The new graphical interface and command-line interface allows an organization to see a visual representation of all of their data center machines, all the installed distributed applications and how system resources like CPU and memory are being shared.
If a developer wants to install an application in the data center, he or she simply has to enter install commands in the command-line interface and the DCOS should automatically load it up. A visual representation of the app should then appear along with indicating which machine nodes are allocating the right resources.
The same process goes for installing a distributed database like Cassandra; you can now “have it running in a minute or so,” said Leibert.
A scheduler is built into DCOS that takes in account certain variables a developer might want to include in order to decide which machine should deliver resources to what application; this is helpful because it allows the developer to set up the configurations and the DCOS will automatically follow through with the orders.
“We basically turn the software developer into a data center programmer,” said Leibert.
And because DCOS makes it easier for a coder to program against, it’s possible that new distributed applications could be made faster than before because the developer can now write software to a fleet of machines rather than only one.
As of today, DCOS can run on on-premise environments like bare metal and OpenStack, major cloud providers — like [company]Amazon[/company], [company]Google[/company] and [company]Microsoft[/company] — and it supports Linux variants like CoreOS and Redhat.
Changing the notion of a data center
Leibert wouldn’t name which organizations are currently trying out DCOS in beta, but it’s hard not to think that companies like Twitter, Netflix or Airbnb — all users of Mesos — haven’t considered giving it a test drive. Leibert was a former engineer at Twitter and Airbnb, after all.
Beyond the top webscale companies, Mesosphere wants to court legacy enterprises like those in the financial-services industry who have existing data centers that aren’t nearly as efficient as those seen at Google.
Banks, for example, typically use “tens of thousands of machines” in their data centers to perform risk analysis, Leibert said. With DCOS, Leibert claims that banks can run the type of complex workloads they require in a more streamlined manner if they were to link up all those machines.
And for these companies that are under tight regulation, Leibert said that Mesosphere has taken security into account.
“We built a security product into this operating system that is above and beyond any open-source system, even as a commercial plugin,” said Leibert.
As for what lies ahead for DCOS, Leibert said that his team is working on new features like distributed checkpointing, which is basically the ability to take a snapshot of a running application so that you can pause your work; the next time you start it up, the data center remembers where it left off and can deliver the right resources as if there wasn’t a break. This method is apparently good for developers working on activities like genome sequencing, he said.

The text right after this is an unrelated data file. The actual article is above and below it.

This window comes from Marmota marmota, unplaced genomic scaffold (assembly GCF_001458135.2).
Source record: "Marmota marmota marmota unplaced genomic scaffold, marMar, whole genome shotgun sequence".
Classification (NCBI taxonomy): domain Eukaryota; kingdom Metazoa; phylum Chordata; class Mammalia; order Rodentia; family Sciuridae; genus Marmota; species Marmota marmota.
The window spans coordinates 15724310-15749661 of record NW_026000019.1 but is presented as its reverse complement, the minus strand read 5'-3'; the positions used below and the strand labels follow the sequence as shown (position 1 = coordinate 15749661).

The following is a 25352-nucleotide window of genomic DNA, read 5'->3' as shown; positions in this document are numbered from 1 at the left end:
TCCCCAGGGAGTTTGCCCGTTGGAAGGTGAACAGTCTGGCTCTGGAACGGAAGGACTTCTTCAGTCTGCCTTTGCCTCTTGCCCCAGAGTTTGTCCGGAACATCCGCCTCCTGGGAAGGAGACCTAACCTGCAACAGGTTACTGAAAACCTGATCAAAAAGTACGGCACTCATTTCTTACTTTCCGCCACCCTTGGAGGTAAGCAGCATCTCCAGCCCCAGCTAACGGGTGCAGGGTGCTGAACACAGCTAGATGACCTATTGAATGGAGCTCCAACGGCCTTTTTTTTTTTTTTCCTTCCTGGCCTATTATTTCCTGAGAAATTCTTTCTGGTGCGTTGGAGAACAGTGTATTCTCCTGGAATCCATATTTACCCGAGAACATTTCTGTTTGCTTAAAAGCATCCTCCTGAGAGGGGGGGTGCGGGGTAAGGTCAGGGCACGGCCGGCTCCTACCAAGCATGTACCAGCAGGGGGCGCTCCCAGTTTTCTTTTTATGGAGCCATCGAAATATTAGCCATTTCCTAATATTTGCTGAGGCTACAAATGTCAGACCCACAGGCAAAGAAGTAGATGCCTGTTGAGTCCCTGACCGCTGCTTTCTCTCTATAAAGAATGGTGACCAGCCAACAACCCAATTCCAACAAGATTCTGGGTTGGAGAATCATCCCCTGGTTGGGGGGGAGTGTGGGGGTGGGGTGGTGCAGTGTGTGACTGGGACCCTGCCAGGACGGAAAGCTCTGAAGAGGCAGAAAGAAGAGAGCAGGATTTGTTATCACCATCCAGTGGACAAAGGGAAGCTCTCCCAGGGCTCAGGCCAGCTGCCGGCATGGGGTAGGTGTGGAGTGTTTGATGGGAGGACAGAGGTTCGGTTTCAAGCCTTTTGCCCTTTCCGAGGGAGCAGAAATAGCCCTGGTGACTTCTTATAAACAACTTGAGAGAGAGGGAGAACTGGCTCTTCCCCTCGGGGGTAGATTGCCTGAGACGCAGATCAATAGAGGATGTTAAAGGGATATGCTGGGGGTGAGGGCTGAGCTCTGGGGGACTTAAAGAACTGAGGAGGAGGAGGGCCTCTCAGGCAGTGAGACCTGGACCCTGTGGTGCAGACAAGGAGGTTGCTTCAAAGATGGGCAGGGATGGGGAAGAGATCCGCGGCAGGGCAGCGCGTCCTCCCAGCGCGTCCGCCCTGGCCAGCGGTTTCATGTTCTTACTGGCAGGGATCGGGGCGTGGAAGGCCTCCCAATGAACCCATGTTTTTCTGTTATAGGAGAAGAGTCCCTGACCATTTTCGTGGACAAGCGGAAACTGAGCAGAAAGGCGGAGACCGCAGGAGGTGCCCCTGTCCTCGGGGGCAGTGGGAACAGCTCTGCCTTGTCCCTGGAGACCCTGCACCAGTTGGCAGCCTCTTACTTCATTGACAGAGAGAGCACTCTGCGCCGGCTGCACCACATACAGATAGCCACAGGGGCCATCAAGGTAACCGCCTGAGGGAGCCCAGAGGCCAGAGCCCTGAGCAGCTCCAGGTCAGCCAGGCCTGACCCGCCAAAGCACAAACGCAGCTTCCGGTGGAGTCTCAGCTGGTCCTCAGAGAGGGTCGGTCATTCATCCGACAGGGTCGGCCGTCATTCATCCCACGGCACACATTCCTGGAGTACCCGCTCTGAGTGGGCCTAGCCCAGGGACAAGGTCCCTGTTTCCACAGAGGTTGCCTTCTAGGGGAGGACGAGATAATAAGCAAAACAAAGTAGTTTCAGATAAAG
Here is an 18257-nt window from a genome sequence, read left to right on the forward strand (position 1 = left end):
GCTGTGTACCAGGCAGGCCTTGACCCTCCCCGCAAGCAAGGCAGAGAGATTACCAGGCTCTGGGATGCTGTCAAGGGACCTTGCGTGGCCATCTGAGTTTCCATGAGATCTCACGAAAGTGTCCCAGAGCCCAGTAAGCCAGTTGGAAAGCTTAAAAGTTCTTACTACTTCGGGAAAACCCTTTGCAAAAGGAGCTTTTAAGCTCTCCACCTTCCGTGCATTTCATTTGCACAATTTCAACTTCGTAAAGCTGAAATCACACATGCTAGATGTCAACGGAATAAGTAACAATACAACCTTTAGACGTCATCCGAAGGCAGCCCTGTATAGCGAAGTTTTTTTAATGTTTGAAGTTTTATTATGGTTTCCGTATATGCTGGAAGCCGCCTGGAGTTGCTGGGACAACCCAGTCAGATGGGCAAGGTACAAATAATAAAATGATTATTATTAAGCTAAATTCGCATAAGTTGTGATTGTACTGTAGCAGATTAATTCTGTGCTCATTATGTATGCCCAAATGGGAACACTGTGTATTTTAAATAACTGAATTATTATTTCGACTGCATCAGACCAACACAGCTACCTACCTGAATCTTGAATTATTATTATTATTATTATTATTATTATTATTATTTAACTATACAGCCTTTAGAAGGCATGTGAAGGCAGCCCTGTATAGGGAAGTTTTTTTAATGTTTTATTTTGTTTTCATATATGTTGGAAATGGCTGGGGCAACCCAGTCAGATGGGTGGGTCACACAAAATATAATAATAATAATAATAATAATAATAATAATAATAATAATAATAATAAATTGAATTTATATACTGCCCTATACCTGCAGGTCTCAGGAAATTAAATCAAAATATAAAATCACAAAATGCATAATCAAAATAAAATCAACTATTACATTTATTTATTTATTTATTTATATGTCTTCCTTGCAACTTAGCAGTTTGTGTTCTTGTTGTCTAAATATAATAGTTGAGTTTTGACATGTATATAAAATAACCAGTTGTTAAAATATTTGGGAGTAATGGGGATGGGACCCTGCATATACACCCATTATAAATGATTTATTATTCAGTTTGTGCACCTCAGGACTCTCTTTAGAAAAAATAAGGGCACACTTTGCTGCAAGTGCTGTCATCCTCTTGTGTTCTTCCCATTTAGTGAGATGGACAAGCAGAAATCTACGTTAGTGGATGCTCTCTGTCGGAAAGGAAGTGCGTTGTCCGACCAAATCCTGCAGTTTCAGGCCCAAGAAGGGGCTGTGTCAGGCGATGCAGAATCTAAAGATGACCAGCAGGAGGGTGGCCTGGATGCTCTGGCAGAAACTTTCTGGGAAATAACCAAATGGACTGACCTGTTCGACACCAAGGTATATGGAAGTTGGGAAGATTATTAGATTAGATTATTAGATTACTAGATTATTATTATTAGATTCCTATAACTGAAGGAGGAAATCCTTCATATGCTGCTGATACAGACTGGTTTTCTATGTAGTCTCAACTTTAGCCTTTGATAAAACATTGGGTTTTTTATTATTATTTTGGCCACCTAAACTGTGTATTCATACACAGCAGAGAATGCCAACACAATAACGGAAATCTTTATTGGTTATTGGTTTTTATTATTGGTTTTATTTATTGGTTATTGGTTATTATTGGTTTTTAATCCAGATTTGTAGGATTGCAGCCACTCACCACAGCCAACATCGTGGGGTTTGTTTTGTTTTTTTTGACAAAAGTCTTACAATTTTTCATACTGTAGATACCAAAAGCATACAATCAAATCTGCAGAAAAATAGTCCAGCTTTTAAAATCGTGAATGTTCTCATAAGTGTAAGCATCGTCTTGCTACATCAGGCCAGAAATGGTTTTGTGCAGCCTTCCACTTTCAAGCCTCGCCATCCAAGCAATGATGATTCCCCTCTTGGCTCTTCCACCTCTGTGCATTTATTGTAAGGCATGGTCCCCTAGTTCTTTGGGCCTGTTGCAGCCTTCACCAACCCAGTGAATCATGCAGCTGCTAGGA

Support for containers is also something Mesosphere will continue to tout, as the startup has been a believer in the technology “even before the hype of [company]Docker[/company],” said Leibert. Containers, with their ability to isolate workloads even on the same machine, are fundamental to DCOS, he said.
Mesosphere believes there will be new container technology emerging, not just the recently announced CoreOS Rocket container technology, explained Trifiro, but as of now, Docker and native Linux cgroup containers are what customers are calling for. If Rocket gains momentum in the market place, Trifiro said, Mesosphere will “absolutely implement it.”
If DCOS ultimately lives up to what it promises it can deliver, managing data centers could be a way less difficult task. With a giant pool of resources at your disposal and an easier way to write new applications to a tethered-together cluster of computers, it’s possible that next-generation applications could be developed and managed far easier than they use to be.
Correction: This post was updated at 8:30 a.m. to correctly state Leibert’s previous employers. He worked at Airbnb, not Netflix.
IO, the Phoenix-based company best known for selling modular data centers roughly the size of a shipping container, is splitting into two companies. The one focused on leasing data center space — which was IO’s original business — will retain the IO name, while the modular data center business will be called Baselayer. The move could help provide some clarity in both vision and messaging, and should provide some more runway as the company works toward a successful exit. It filed for an IPO in September 2013 but never followed through, citing less-than-ideal conditions for tech IPOs.